Anony
Anony   |     |   Comment #6
It is quite possible with modern technology to determine the point at which closing an institution would result in precisely ZERO dollars to FDIC. The estimate of a $146 billion FDIC bill on a $1B institution is laughable and a sign of weak oversight and enforcement by the FDIC. Any decent auditor would have seen this coming a long time ago.
bob2560
bob2560   |     |   Comment #8
That' s 146.4 Million not billion!
deplorable 1
deplorable 1   |     |   Comment #9
This is why I always stay within the $250,000 limit and $100,000 limit prior to that. Also if you have CD's remember to add up the interest for the term and subtract that from your deposit as well. Can you imagine having a 7 or 10 year CD at a bank that goes belly up near the end of the term and getting shafted out of all that interest?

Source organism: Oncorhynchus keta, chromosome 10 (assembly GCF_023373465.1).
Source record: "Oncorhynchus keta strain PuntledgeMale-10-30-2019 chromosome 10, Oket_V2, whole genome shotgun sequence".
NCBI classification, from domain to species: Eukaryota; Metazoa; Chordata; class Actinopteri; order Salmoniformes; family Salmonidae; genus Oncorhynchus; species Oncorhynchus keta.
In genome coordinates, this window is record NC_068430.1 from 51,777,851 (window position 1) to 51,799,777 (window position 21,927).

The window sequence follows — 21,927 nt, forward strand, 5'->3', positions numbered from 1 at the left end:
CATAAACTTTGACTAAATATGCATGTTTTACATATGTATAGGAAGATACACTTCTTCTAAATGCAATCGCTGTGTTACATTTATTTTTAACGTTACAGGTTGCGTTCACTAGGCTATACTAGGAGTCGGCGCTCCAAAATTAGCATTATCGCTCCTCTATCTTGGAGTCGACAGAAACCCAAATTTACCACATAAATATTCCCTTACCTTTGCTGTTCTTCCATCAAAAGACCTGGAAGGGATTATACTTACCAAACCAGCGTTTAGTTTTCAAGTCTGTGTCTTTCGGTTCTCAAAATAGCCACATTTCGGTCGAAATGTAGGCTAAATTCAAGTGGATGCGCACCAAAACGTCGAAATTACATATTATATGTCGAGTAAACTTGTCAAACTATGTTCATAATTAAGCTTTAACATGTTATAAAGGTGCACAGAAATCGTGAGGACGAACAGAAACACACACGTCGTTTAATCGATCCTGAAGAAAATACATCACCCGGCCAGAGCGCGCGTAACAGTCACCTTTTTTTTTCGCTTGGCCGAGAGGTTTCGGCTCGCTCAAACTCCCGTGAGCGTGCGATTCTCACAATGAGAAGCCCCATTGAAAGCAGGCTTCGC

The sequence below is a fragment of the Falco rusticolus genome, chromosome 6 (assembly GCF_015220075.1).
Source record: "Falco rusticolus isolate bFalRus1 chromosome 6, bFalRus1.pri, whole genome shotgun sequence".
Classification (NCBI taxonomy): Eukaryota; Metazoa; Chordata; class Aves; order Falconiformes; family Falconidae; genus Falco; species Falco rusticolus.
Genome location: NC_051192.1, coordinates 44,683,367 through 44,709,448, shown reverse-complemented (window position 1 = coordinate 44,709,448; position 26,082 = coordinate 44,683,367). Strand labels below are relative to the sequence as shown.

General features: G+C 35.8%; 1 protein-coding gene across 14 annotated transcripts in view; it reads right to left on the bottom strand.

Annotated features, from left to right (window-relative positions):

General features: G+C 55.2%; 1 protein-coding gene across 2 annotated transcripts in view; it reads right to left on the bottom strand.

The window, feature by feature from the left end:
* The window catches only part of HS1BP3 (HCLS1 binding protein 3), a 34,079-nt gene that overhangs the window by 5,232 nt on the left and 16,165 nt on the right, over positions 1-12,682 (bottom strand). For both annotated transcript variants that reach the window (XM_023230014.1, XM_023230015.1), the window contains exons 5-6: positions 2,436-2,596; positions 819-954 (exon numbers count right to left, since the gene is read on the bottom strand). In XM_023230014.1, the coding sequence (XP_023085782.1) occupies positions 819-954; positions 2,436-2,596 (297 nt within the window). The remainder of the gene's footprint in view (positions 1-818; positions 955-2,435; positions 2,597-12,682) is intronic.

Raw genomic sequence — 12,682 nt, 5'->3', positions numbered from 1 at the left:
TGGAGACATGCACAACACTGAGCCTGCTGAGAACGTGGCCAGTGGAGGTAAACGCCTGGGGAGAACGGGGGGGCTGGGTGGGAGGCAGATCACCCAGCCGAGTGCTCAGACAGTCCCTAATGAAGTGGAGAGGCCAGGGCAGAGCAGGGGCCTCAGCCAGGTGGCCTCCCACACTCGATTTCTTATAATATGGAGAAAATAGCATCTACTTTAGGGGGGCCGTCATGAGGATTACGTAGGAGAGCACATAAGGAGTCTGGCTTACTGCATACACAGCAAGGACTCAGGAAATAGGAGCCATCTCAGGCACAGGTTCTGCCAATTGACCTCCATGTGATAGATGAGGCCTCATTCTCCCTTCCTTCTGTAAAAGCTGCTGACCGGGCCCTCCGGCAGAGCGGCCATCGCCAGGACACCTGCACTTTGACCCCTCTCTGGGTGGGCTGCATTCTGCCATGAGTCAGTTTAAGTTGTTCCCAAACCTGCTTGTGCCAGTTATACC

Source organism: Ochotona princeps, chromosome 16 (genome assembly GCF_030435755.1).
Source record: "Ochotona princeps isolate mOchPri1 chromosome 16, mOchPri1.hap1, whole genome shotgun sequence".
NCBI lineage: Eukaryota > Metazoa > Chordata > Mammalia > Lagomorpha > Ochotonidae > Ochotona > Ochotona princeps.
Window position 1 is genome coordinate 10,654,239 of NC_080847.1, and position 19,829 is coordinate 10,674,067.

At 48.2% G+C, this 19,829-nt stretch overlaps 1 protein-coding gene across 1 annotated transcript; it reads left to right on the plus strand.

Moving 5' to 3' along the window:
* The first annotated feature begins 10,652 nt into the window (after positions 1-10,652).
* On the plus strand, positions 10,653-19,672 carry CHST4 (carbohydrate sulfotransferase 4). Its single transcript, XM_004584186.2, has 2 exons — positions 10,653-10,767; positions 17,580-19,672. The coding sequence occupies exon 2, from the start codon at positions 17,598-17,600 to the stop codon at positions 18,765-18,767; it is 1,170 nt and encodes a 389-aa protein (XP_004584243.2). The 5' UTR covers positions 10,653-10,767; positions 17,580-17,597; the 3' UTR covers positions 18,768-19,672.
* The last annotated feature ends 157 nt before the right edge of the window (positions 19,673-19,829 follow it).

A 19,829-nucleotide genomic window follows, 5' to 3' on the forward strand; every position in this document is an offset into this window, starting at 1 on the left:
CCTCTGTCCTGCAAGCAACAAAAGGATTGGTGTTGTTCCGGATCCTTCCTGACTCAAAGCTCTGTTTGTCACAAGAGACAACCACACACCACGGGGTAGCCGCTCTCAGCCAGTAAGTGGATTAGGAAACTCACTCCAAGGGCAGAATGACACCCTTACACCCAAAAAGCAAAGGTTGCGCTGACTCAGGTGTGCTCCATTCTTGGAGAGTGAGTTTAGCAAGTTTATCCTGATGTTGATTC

Bozo
Bozo   |     |   Comment #13
Deplorable, it is my understanding that accrued interest is covered, so long as the total (principal plus accrued interest) does not exceed the insurance limit. With after-tax CDs, it's fairly simple to increase limits with joint accounts, PODs, and such. With IRA CDs, it gets a bit trickier. One limit, $250,000 per institution. The truly paranoid will back out the maximum potential accrued interest using Moneychimp. Another strategy is to harvest interest, so your principal never goes above $250,000.

Since I'm now in RMD territory, the latter strategy works for me.
Bozo
Bozo   |     |   Comment #14